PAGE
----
Ms. Nicely said she was especially encouraged by the Sheriff’s Department’s new “weed and seed” program, intended to revive Lehigh’s most troubled neighborhoods by involving residents in community policing and cleanup.
And home sales in Lee County are picking up, running roughly even with foreclosures.
“Six months ago, you might get one out of 20 houses with a multiple offer,” said Kevin Williamson, a real estate agent who has lived in Lehigh Acres for 22 years. “A couple of weeks ago, I had one with 13 offers.”
But no one here would describe Lehigh Acres as out of the woods. Real estate agents said the homes that are selling here typically go for only about $45,000, a third of what they cost to build. They predict that foreclosures will continue to keep prices low for two more years.
Job growth is also still nonexistent. Randy Burns, 50, the gregarious owner of Lehigh Discount Furniture, says he now receives 15 to 20 calls a week from people asking him to buy their furniture or help them move out of town — and he said he planned to leave, too.
“Until there’s jobs and foreclosures stop,” he said, “nothing’s going to change.”
The Latest Battle
Creating a community in a deepening recession, many here now say, feels harder than dealing with a Category 5 hurricane. Panic is a powerful headwind.
Voters defeated a proposal last year to incorporate Lehigh Acres, partly because residents feared higher taxes. And Team Rescue, for all its strength as a unified front, is still trying to figure out how to curb the spread of desperation.
Most recently the group has been struggling with a growing wave of families that either visit multiple food pantries using aliases or return the food to supermarkets for money or other items.
Ms. Nicely, at Lehigh Community Services, said that in November she started using a magic marker to blacken UPC symbols on cans so grocery stores would not accept them as returns.
“We even had to do that on the toys for Christmas,” Ms. Nicely said. Without such limits, she said, the neediest families might not be served.
Still, she often feels torn, saying, “I can’t be sure I wouldn’t do the same thing if I was a single parent and my kids were hungry.”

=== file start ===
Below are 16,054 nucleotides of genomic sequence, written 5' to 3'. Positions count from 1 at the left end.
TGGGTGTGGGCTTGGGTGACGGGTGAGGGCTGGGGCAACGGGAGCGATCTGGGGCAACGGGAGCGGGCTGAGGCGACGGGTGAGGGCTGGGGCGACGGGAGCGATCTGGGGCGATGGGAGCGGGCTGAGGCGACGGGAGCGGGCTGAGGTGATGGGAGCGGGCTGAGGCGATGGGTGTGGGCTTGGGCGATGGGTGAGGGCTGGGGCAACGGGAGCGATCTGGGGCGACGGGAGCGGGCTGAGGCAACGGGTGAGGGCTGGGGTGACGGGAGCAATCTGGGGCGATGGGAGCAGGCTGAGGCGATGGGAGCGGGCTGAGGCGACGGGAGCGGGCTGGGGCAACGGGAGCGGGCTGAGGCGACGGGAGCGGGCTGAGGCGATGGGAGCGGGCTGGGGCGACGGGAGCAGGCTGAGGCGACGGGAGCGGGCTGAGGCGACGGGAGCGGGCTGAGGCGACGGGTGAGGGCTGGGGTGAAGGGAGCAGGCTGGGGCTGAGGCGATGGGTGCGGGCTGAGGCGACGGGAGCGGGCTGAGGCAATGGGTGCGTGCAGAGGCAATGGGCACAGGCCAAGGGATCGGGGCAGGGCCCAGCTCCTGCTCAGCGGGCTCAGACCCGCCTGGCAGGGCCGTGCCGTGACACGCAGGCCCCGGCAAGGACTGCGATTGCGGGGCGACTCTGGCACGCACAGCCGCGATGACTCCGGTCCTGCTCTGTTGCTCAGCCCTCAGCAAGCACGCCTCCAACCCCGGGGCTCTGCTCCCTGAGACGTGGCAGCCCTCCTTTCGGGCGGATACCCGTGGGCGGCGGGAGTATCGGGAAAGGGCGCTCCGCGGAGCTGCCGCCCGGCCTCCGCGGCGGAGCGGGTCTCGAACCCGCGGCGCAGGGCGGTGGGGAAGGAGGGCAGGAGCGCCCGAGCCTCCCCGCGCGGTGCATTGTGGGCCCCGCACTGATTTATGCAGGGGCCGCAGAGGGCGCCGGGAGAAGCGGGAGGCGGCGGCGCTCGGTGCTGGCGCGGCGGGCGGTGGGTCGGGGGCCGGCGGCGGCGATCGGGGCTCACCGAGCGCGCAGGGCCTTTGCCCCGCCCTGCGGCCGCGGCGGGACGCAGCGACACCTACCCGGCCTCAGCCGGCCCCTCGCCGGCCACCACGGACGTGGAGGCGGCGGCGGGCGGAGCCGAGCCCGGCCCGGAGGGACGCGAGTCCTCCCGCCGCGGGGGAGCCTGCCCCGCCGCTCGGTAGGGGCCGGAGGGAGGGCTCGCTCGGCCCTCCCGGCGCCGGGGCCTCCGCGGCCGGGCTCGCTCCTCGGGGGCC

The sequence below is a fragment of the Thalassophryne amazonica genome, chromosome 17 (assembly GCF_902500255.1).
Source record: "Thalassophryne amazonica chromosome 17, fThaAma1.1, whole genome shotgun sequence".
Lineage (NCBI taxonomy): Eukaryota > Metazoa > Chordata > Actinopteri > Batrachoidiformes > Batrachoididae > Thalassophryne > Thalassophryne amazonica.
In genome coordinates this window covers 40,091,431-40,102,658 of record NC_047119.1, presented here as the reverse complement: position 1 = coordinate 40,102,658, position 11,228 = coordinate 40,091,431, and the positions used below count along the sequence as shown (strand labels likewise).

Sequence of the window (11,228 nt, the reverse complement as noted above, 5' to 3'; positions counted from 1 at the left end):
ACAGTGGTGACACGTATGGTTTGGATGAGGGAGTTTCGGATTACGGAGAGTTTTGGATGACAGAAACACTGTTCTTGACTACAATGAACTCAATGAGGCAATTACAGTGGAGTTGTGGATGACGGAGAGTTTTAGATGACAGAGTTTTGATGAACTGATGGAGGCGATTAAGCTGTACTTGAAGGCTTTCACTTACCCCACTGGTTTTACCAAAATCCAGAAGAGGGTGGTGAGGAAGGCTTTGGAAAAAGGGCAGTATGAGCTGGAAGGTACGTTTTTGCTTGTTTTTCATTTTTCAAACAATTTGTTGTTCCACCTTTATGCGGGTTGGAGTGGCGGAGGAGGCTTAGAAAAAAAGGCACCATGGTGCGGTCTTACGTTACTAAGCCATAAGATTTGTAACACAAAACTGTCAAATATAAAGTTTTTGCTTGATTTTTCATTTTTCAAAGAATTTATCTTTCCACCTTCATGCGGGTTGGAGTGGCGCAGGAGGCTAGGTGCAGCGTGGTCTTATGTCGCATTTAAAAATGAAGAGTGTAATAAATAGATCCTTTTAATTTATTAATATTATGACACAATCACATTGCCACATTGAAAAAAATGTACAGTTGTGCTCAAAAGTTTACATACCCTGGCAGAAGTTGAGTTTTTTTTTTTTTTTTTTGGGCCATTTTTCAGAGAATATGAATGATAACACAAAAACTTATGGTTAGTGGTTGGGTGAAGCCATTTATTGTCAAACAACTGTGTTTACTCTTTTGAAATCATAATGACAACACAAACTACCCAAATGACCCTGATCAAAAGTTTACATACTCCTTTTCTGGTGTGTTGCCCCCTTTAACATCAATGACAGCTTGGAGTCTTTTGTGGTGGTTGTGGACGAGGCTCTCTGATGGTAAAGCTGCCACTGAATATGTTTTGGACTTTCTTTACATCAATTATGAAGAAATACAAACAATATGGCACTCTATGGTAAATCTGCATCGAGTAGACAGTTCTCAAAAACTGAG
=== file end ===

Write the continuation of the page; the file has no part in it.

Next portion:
“The needs are so strong now,” she added, noting that there were more canned peas than peanut butter on her shelves because of growing demand. “They’ve never been this big before.”
A similar struggle between cohesion and chaos was also evident at a recent evangelical men’s meeting, where 8 of the 15 members said they had been laid off in the last year. Even as the group had helped some of the men cope, others said their families had been broken up by the stress.
And then there is Ms. Chilson. She lost her house partly because of the boom (if not for easy credit, she might not have refinanced her mortgage a few years ago), the bust (which led to her husband being laid off from his pest control job) and overspending (which led to more than $20,000 in credit card debt).
She and her husband had lived in their simple green ranch house for 18 years, and the night they were kicked out, they stayed across the street with an elderly man whom Ms. Chilson had often helped with his medication.
Ms. Chilson put her couch in an old friend’s house, her frozen steaks in another. And as she scrambled to find work and a place to rent, she decided to thank those she could.
At one point, she tried to vacuum a neighbor’s house as an act of appreciation.
But the vacuum stayed quiet. Ms. Chilson discovered that the electricity had been turned off because the bill had not been paid. Any day now, she said, her neighbor will be leaving Lehigh Acres with all the others.